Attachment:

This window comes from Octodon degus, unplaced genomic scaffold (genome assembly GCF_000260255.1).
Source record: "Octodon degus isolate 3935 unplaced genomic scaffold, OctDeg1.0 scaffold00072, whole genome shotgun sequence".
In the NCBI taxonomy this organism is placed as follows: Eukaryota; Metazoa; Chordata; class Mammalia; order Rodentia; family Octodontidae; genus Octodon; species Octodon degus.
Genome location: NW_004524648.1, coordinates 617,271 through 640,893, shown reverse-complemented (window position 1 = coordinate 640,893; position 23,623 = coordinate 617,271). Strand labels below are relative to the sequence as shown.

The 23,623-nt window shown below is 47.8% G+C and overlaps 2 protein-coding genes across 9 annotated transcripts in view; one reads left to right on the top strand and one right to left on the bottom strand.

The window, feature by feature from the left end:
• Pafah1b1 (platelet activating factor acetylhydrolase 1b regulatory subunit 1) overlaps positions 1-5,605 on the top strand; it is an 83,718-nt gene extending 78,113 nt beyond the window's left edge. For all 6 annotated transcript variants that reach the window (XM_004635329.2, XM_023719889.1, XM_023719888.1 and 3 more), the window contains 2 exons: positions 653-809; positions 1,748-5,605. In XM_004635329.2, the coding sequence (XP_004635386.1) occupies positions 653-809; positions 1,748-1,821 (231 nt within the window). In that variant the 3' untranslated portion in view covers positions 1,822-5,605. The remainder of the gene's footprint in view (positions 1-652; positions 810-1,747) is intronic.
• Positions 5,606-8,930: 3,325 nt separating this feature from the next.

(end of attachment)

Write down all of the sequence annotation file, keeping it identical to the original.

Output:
This window comes from Octodon degus, unplaced genomic scaffold (genome assembly GCF_000260255.1).
Source record: "Octodon degus isolate 3935 unplaced genomic scaffold, OctDeg1.0 scaffold00072, whole genome shotgun sequence".
In the NCBI taxonomy this organism is placed as follows: Eukaryota; Metazoa; Chordata; class Mammalia; order Rodentia; family Octodontidae; genus Octodon; species Octodon degus.
Genome location: NW_004524648.1, coordinates 617,271 through 640,893, shown reverse-complemented (window position 1 = coordinate 640,893; position 23,623 = coordinate 617,271). Strand labels below are relative to the sequence as shown.

The 23,623-nt window shown below is 47.8% G+C and overlaps 2 protein-coding genes across 9 annotated transcripts in view; one reads left to right on the top strand and one right to left on the bottom strand.

The window, feature by feature from the left end:
• Pafah1b1 (platelet activating factor acetylhydrolase 1b regulatory subunit 1) overlaps positions 1-5,605 on the top strand; it is an 83,718-nt gene extending 78,113 nt beyond the window's left edge. For all 6 annotated transcript variants that reach the window (XM_004635329.2, XM_023719889.1, XM_023719888.1 and 3 more), the window contains 2 exons: positions 653-809; positions 1,748-5,605. In XM_004635329.2, the coding sequence (XP_004635386.1) occupies positions 653-809; positions 1,748-1,821 (231 nt within the window). In that variant the 3' untranslated portion in view covers positions 1,822-5,605. The remainder of the gene's footprint in view (positions 1-652; positions 810-1,747) is intronic.
• Positions 5,606-8,930: 3,325 nt separating this feature from the next.